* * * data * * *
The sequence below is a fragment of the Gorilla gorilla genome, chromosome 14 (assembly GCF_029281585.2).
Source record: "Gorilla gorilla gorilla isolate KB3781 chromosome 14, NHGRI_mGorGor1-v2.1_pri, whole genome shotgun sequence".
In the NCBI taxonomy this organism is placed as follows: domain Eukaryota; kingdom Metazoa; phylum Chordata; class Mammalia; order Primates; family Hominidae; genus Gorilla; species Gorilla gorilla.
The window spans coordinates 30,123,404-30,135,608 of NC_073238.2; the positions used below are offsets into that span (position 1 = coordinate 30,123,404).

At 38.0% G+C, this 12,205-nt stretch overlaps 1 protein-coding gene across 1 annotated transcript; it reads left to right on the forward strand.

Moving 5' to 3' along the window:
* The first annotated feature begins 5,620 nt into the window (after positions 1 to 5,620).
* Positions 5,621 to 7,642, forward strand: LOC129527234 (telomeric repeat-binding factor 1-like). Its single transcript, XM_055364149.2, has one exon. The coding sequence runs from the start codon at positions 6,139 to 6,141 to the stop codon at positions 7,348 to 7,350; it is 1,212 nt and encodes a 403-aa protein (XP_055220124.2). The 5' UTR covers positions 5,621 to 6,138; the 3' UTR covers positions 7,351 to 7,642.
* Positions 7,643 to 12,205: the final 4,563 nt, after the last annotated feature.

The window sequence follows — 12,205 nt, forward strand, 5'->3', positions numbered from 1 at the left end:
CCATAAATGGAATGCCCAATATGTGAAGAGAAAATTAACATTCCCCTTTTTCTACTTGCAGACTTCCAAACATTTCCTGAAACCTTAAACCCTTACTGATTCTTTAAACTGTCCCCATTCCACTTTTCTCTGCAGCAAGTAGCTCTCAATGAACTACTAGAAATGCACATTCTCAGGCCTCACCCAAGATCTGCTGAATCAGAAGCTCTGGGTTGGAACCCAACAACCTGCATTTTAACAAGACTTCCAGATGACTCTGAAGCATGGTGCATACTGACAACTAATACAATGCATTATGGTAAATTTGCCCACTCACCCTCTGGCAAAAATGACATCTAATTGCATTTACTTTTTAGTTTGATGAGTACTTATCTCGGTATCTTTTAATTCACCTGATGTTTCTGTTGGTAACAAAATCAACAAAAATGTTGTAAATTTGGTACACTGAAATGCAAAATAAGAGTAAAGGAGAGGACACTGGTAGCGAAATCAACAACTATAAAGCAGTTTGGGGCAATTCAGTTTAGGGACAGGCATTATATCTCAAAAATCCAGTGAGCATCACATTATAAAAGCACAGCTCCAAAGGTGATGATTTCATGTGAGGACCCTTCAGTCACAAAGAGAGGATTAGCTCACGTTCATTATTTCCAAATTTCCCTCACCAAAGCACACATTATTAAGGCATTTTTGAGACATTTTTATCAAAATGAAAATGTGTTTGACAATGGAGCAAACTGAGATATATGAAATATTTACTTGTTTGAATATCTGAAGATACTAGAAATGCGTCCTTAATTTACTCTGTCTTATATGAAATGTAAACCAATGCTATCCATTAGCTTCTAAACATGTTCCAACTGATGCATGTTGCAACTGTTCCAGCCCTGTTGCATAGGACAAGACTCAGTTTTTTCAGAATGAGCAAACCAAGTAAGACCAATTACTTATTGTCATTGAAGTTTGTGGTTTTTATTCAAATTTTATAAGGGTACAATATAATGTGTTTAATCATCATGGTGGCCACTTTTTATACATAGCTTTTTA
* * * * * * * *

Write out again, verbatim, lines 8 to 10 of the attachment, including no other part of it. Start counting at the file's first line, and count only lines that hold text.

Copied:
* Positions 5,621 to 7,642, forward strand: LOC129527234 (telomeric repeat-binding factor 1-like). Its single transcript, XM_055364149.2, has one exon. The coding sequence runs from the start codon at positions 6,139 to 6,141 to the stop codon at positions 7,348 to 7,350; it is 1,212 nt and encodes a 403-aa protein (XP_055220124.2). The 5' UTR covers positions 5,621 to 6,138; the 3' UTR covers positions 7,351 to 7,642.
* Positions 7,643 to 12,205: the final 4,563 nt, after the last annotated feature.

The window sequence follows — 12,205 nt, forward strand, 5'->3', positions numbered from 1 at the left end: